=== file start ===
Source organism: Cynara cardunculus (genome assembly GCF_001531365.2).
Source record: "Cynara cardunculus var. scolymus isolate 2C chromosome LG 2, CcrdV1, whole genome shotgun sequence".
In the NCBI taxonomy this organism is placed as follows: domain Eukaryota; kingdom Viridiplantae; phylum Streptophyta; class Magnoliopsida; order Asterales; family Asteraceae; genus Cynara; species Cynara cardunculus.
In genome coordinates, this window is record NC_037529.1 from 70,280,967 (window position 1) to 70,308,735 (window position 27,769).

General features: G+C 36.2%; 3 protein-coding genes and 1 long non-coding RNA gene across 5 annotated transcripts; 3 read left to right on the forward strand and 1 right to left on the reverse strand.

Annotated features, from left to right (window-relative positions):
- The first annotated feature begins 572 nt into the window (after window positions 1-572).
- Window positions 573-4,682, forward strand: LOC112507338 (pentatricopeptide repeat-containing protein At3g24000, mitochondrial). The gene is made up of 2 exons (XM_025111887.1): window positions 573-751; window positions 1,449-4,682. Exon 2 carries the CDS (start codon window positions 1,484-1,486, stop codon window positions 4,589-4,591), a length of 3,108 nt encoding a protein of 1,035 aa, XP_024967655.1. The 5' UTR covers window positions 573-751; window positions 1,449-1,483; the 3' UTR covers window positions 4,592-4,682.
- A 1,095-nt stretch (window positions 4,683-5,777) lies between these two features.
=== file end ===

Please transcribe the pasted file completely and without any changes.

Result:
Source organism: Cynara cardunculus (genome assembly GCF_001531365.2).
Source record: "Cynara cardunculus var. scolymus isolate 2C chromosome LG 2, CcrdV1, whole genome shotgun sequence".
In the NCBI taxonomy this organism is placed as follows: domain Eukaryota; kingdom Viridiplantae; phylum Streptophyta; class Magnoliopsida; order Asterales; family Asteraceae; genus Cynara; species Cynara cardunculus.
In genome coordinates, this window is record NC_037529.1 from 70,280,967 (window position 1) to 70,308,735 (window position 27,769).

General features: G+C 36.2%; 3 protein-coding genes and 1 long non-coding RNA gene across 5 annotated transcripts; 3 read left to right on the forward strand and 1 right to left on the reverse strand.

Annotated features, from left to right (window-relative positions):
- The first annotated feature begins 572 nt into the window (after window positions 1-572).
- Window positions 573-4,682, forward strand: LOC112507338 (pentatricopeptide repeat-containing protein At3g24000, mitochondrial). The gene is made up of 2 exons (XM_025111887.1): window positions 573-751; window positions 1,449-4,682. Exon 2 carries the CDS (start codon window positions 1,484-1,486, stop codon window positions 4,589-4,591), a length of 3,108 nt encoding a protein of 1,035 aa, XP_024967655.1. The 5' UTR covers window positions 573-751; window positions 1,449-1,483; the 3' UTR covers window positions 4,592-4,682.
- A 1,095-nt stretch (window positions 4,683-5,777) lies between these two features.